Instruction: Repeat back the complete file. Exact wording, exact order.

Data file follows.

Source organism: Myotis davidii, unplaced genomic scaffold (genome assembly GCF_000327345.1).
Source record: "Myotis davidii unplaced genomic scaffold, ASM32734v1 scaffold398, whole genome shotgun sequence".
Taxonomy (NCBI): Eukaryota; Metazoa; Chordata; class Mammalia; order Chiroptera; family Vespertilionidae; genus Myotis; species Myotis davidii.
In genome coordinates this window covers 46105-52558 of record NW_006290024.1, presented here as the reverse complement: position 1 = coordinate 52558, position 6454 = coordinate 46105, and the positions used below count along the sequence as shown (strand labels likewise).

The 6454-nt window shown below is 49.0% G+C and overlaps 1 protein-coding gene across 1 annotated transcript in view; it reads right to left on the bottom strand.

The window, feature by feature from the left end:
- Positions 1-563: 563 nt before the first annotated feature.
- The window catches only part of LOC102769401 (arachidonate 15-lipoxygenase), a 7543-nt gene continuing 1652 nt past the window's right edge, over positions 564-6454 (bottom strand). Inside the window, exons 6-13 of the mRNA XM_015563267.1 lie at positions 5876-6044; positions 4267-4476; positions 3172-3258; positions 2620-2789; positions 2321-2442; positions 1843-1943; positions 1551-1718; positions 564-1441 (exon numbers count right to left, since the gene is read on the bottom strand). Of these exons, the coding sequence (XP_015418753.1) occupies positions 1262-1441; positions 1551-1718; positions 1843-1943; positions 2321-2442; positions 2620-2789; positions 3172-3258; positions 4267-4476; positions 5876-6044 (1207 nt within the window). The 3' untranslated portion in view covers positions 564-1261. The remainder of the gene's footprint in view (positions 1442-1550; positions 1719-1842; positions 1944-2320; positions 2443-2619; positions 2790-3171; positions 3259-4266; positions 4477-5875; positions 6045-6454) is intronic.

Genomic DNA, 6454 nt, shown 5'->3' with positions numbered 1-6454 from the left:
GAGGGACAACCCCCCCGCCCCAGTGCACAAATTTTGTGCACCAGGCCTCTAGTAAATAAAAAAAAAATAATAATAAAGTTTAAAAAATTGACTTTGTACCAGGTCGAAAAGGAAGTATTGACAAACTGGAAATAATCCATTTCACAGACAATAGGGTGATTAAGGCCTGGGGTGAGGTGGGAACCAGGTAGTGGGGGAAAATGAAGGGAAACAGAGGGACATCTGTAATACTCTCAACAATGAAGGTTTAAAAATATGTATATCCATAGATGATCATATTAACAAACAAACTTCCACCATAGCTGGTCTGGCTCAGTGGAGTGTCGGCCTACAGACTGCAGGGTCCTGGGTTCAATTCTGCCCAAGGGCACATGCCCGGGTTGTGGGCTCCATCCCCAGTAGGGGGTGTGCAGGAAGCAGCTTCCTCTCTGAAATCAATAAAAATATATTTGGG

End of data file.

Source organism: Myotis davidii, unplaced genomic scaffold (genome assembly GCF_000327345.1).
Source record: "Myotis davidii unplaced genomic scaffold, ASM32734v1 scaffold398, whole genome shotgun sequence".
Taxonomy (NCBI): Eukaryota; Metazoa; Chordata; class Mammalia; order Chiroptera; family Vespertilionidae; genus Myotis; species Myotis davidii.
In genome coordinates this window covers 46105-52558 of record NW_006290024.1, presented here as the reverse complement: position 1 = coordinate 52558, position 6454 = coordinate 46105, and the positions used below count along the sequence as shown (strand labels likewise).

The 6454-nt window shown below is 49.0% G+C and overlaps 1 protein-coding gene across 1 annotated transcript in view; it reads right to left on the bottom strand.

The window, feature by feature from the left end:
- Positions 1-563: 563 nt before the first annotated feature.
- The window catches only part of LOC102769401 (arachidonate 15-lipoxygenase), a 7543-nt gene continuing 1652 nt past the window's right edge, over positions 564-6454 (bottom strand). Inside the window, exons 6-13 of the mRNA XM_015563267.1 lie at positions 5876-6044; positions 4267-4476; positions 3172-3258; positions 2620-2789; positions 2321-2442; positions 1843-1943; positions 1551-1718; positions 564-1441 (exon numbers count right to left, since the gene is read on the bottom strand). Of these exons, the coding sequence (XP_015418753.1) occupies positions 1262-1441; positions 1551-1718; positions 1843-1943; positions 2321-2442; positions 2620-2789; positions 3172-3258; positions 4267-4476; positions 5876-6044 (1207 nt within the window). The 3' untranslated portion in view covers positions 564-1261. The remainder of the gene's footprint in view (positions 1442-1550; positions 1719-1842; positions 1944-2320; positions 2443-2619; positions 2790-3171; positions 3259-4266; positions 4477-5875; positions 6045-6454) is intronic.

Genomic DNA, 6454 nt, shown 5'->3' with positions numbered 1-6454 from the left:
GAGGGACAACCCCCCCGCCCCAGTGCACAAATTTTGTGCACCAGGCCTCTAGTAAATAAAAAAAAAATAATAATAAAGTTTAAAAAATTGACTTTGTACCAGGTCGAAAAGGAAGTATTGACAAACTGGAAATAATCCATTTCACAGACAATAGGGTGATTAAGGCCTGGGGTGAGGTGGGAACCAGGTAGTGGGGGAAAATGAAGGGAAACAGAGGGACATCTGTAATACTCTCAACAATGAAGGTTTAAAAATATGTATATCCATAGATGATCATATTAACAAACAAACTTCCACCATAGCTGGTCTGGCTCAGTGGAGTGTCGGCCTACAGACTGCAGGGTCCTGGGTTCAATTCTGCCCAAGGGCACATGCCCGGGTTGTGGGCTCCATCCCCAGTAGGGGGTGTGCAGGAAGCAGCTTCCTCTCTGAAATCAATAAAAATATATTTGGG